• Semi-annual meetings are convened with the key market players (chief economists/heads of risk of select commercial banks, rating agencies, non-banking financial institutions, etc.) to obtain feedback in respect of market perceptions of the risks to the financial system. Beginning October 2011, Systemic Risk Surveys are being conducted to elicit structured feedback from a larger number of market players in this respect.

  • Issues related to financial stability form an important segment of the meetings of the Sub- Committee (held quarterly). Continuous feedback from other financial sector regulators is also obtained through the aforesaid Inter-Regulatory Technical Group.

1 The text on India benefited from inputs by the Financial Stability Unit, RBI, Central Office, Mumbai.2 Sources: “A Year in Financial Instability,” by John McDermott (www.ft.com/alphaville, on July 28, 2011); “Self-Serving and Conflicted – FSOC Annual As Forthcoming As Expected” by Jim Allen, CFA Institute (http://blogs.cfainstitute.org), “Shelby Slams FSOC, Questions Chances of Success” by John Sullivan, AdvisorOne (www.advisorone.com).

When examining this global sample of FSRs over the 15 years, the general features of the publication, such as frequency of publication, length, and structure, have not changed dramatically. As regards frequency, there were some changes in individual countries (for example, Latvia switched from semi-annual to annual FSRs in 2007, while Portugal and Slovakia increased the frequency of FSRs from annual to semi-annual), but the overall composition of FSRs in terms of their frequency (semi-annual: annual) has remained unchanged at about 3:1. Similarly, the average length of an FSR has declined somewhat, but only marginally.9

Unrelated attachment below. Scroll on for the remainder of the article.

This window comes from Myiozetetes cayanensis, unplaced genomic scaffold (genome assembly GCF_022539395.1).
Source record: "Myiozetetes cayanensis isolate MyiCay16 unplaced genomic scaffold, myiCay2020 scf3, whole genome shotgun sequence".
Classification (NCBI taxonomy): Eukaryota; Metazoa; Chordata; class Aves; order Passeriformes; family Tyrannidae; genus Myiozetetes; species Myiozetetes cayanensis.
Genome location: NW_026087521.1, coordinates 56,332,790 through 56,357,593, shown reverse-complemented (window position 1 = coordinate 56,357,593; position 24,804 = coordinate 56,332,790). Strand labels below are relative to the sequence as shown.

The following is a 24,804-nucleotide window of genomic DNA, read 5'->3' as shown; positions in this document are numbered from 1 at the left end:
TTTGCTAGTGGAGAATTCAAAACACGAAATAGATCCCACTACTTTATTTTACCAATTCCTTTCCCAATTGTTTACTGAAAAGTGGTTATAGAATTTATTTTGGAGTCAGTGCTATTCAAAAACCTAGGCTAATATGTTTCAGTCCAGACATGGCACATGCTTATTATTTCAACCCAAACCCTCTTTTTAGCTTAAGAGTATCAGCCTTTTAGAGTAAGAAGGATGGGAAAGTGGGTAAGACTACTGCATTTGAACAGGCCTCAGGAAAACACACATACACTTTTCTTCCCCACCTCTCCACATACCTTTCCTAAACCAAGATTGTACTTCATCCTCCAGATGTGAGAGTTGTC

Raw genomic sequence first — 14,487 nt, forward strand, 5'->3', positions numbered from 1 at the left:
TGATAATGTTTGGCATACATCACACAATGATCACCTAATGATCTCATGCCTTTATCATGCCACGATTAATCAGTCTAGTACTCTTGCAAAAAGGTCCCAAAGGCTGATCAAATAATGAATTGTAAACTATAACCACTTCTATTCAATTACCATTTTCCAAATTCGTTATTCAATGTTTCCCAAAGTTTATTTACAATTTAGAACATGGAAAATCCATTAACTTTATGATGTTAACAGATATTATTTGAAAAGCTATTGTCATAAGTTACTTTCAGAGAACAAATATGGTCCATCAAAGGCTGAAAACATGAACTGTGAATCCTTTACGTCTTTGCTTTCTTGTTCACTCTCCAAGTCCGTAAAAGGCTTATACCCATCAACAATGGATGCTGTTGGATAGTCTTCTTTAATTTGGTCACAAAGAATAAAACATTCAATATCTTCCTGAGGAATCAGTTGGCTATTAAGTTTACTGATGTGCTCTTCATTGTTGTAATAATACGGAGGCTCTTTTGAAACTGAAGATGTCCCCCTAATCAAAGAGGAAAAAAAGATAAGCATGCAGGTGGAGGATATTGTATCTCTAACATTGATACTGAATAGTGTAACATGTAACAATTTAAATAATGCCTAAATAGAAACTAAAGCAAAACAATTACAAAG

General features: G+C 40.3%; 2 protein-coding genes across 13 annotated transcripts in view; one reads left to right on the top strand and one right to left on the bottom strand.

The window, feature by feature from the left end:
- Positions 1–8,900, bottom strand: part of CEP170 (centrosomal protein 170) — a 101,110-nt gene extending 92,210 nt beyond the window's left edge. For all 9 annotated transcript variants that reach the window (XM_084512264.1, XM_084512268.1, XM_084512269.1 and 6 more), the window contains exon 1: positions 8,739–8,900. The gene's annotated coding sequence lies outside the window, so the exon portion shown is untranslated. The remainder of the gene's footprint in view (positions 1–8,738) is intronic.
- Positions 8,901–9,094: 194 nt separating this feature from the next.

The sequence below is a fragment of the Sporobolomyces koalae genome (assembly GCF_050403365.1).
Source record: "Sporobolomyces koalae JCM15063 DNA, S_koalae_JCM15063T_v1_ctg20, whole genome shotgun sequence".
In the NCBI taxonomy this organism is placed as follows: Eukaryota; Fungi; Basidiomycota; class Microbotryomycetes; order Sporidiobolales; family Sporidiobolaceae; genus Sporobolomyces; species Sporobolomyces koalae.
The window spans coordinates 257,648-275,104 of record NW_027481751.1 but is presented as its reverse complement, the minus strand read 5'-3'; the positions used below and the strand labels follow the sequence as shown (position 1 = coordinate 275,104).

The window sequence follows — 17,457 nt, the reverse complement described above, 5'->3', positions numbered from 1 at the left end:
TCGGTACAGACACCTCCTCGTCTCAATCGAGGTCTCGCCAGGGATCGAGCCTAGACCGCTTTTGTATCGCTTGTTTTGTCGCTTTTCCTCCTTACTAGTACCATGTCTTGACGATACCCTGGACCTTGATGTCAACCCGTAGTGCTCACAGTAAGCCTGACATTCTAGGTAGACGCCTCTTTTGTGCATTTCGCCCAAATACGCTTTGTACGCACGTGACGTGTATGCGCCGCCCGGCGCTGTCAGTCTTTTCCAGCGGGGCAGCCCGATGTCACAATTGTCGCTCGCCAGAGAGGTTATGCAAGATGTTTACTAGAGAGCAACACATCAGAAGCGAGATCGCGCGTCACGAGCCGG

To some extent, this lack of clear global trends disguises important changes at the individual country level. In particular, as individual countries gained more experience with FSR publication, they have beefed up the contents of the FSR and started providing underlying data and other useful information relating to the FSR. Indeed, some of the central banks that have been publishing FSRs since the mid-1990s are also the leaders in terms of the forward-looking nature of the report, and the transparency of the report (see Box 2, for a discussion of the Swedish FSR).

Another common trend, when examining the FSRs issued by the same central bank over a number of years, is that the coverage of issues in FSRs tends to increase over time, reflecting perhaps the increasing capacity of the central banks to compile and analyze the relevant data. Most FSRs started as very narrowly focused, typically on the banking sector, and over time evolved into more general reports, covering also nonbank financial institutions, the financial soundness of counterparties (households, non-financial firms), the payment and securities settlement systems, and the regulatory framework.

The examination of the FSRs over time also suggests the following:

  • the use of more sophisticated market-based indicators has been increasing. For example, recent FSRs have used market-based indicators, such as credit-default swaps, stock market indices, and distance-to-default indicators;

  • the share of FSRs using stress testing has grown from zero to more than half of the published FSRs;

  • more FSRs present results of their early warning systems;

  • the calculations are more frequently based on disaggregated data;

  • attempts are being made to integrate FSRs better with other policy work by central banks, such as monetary policy studies and models; and

  • recent FSRs are also more likely to include a discussion of the regulatory framework or a (self-) assessment of compliance with the regulatory standards.